This book is about moral talk in contemporary British political discourse, drawing on speeches, debates and radio phone-ins. Using a critical sociolinguistic approach, Spencer-Bennett explores the language people use to communicate moral judgement and highlights the relations between the things that people say, the contexts in which they are said and the circulating ideologies about meaning and morality. This is key reading for students and scholars studying language, politics and critical discourse analysis, within linguistics and anthropology.
Table of Contents
Moral talk: forms, functions and value
Moral philosophy and moral talk
Post-crisis Britain, the moral economy and moral panic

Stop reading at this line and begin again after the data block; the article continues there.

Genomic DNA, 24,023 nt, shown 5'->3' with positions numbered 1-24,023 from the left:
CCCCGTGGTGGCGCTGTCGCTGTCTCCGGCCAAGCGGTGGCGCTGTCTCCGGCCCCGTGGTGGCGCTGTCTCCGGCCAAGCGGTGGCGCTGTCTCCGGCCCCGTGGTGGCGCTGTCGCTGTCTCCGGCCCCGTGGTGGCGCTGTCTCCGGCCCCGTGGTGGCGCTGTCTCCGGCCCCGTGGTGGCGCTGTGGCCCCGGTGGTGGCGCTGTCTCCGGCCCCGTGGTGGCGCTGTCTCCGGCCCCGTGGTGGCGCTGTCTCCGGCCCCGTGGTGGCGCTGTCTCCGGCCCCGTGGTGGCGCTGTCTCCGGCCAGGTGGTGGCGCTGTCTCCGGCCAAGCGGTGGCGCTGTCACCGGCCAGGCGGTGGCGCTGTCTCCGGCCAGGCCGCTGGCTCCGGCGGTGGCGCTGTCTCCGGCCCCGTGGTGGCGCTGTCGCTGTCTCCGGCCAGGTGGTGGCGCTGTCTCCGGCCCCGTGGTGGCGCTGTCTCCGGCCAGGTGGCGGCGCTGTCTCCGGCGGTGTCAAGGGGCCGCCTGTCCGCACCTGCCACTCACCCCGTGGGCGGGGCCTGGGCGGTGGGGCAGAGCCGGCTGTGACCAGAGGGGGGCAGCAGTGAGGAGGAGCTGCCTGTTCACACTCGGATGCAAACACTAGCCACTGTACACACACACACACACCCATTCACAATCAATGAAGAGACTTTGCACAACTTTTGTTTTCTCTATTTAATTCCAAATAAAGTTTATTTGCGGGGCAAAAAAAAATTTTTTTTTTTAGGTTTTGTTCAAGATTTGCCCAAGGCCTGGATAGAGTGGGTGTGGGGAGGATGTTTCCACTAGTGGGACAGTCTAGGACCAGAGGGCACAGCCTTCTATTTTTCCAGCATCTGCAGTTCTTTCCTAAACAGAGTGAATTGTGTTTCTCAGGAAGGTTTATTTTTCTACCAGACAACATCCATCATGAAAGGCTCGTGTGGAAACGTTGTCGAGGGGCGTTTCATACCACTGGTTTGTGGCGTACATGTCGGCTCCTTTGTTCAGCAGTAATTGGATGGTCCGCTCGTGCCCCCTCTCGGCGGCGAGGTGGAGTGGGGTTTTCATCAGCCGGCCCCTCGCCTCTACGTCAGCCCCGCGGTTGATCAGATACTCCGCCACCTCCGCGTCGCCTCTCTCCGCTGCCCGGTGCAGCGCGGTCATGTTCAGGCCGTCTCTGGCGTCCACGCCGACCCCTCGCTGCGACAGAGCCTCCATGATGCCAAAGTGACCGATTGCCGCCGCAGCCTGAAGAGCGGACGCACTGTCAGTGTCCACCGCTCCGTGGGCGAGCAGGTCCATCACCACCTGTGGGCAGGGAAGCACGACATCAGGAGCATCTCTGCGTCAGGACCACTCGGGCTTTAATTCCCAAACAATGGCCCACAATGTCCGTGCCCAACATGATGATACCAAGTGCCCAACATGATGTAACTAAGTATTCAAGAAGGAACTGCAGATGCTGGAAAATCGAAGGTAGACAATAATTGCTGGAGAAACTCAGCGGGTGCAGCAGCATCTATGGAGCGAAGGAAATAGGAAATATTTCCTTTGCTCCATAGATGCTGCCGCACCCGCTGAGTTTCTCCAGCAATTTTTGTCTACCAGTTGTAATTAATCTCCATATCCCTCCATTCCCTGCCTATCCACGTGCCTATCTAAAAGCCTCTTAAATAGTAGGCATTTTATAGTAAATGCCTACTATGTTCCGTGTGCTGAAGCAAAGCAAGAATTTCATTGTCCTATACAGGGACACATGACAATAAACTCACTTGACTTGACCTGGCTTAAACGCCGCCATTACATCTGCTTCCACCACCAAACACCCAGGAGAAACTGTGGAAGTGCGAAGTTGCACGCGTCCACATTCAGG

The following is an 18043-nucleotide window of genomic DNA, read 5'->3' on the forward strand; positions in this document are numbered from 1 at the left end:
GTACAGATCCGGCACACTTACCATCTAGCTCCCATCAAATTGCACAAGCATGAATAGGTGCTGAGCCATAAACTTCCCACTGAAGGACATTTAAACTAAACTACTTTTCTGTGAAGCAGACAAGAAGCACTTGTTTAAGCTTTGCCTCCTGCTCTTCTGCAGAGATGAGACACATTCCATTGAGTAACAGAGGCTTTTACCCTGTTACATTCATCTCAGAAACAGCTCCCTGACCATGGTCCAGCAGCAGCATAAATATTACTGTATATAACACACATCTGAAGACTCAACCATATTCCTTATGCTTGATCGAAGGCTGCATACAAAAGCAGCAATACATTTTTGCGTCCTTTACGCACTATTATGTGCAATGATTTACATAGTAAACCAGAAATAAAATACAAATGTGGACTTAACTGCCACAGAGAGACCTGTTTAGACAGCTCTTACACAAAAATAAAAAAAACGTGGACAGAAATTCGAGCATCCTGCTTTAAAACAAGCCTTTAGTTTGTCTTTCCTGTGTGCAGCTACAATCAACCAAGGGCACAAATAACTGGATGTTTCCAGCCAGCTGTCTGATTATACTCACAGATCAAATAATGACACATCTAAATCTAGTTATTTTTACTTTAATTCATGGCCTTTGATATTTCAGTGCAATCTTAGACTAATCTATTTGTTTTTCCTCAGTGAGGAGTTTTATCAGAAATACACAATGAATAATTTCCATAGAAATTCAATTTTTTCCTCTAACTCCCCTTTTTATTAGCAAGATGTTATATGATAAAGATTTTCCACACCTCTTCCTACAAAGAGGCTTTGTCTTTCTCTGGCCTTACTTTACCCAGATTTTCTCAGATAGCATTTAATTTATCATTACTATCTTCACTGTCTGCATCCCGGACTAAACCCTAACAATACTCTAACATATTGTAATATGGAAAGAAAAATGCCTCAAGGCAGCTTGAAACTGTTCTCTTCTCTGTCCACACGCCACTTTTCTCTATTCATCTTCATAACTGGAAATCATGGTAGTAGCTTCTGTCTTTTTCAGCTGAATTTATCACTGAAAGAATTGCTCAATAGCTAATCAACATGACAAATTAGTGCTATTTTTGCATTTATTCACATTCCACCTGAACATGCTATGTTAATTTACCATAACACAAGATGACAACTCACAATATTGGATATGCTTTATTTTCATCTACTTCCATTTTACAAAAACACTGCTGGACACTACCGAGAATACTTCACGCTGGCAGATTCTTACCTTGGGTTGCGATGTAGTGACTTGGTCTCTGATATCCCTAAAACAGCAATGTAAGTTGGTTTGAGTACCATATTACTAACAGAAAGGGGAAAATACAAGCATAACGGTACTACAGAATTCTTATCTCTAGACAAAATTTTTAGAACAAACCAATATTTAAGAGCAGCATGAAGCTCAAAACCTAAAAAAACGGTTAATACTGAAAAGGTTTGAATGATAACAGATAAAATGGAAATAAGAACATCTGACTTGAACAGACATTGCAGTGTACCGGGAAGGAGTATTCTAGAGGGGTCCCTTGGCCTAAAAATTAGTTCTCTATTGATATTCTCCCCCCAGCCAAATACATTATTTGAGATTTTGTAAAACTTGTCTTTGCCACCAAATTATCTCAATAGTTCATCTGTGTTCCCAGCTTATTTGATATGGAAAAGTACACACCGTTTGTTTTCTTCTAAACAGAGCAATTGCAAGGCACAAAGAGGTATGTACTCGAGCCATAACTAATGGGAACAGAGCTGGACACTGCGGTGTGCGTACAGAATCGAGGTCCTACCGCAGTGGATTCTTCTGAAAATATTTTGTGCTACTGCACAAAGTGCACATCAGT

Outline of the book
- The social, ethical and political lives of language
Social life of language
Michael Meacher’s speech
Ethical life of language
Political life of language
- Form: what counts as moral talk?
Stance, evaluation and moral talk
- Function: what does moral talk do?
Evaluative language, stance, fact and value
Hobart and the multifunctionality of moral talk
Situations and ideologies
- Moral systems and ethical life
Moral systems and ethical life
The linguistic distinction
Moral systems, ethical life and radio phone-ins
- Critiquing moral talk
What is critique?
7.? Critiquing interpretation
Hymes’ ethical sociolinguistics
Emotivism as a corporate technology
Emotivism in political communications
Linguistic expertise and arguments for emotivism
What is moral talk?
What does moral talk do?
What is moral talk good for?
Methodology: the field, the meta-field, and the armchair
Theory: linguistic interpretivism and moral realism